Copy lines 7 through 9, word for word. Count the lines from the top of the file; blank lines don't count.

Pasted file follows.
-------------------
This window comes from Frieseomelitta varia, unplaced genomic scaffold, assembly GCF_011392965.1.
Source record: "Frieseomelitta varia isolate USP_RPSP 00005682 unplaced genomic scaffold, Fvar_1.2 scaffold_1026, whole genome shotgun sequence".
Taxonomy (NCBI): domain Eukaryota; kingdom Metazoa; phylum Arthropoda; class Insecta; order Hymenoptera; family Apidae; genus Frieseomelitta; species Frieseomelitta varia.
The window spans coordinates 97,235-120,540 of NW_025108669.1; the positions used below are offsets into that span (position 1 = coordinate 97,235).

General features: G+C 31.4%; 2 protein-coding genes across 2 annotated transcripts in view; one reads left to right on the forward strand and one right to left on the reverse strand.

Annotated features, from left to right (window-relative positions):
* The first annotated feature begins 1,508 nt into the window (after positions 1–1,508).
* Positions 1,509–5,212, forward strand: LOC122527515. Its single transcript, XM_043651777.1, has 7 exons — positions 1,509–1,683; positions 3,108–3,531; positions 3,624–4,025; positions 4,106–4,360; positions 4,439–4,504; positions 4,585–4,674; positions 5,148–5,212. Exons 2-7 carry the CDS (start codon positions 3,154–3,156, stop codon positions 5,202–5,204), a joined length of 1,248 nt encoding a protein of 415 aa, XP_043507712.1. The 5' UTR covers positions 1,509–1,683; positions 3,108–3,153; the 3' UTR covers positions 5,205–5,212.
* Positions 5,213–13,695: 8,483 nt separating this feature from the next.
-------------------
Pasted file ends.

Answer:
* The first annotated feature begins 1,508 nt into the window (after positions 1–1,508).
* Positions 1,509–5,212, forward strand: LOC122527515. Its single transcript, XM_043651777.1, has 7 exons — positions 1,509–1,683; positions 3,108–3,531; positions 3,624–4,025; positions 4,106–4,360; positions 4,439–4,504; positions 4,585–4,674; positions 5,148–5,212. Exons 2-7 carry the CDS (start codon positions 3,154–3,156, stop codon positions 5,202–5,204), a joined length of 1,248 nt encoding a protein of 415 aa, XP_043507712.1. The 5' UTR covers positions 1,509–1,683; positions 3,108–3,153; the 3' UTR covers positions 5,205–5,212.
* Positions 5,213–13,695: 8,483 nt separating this feature from the next.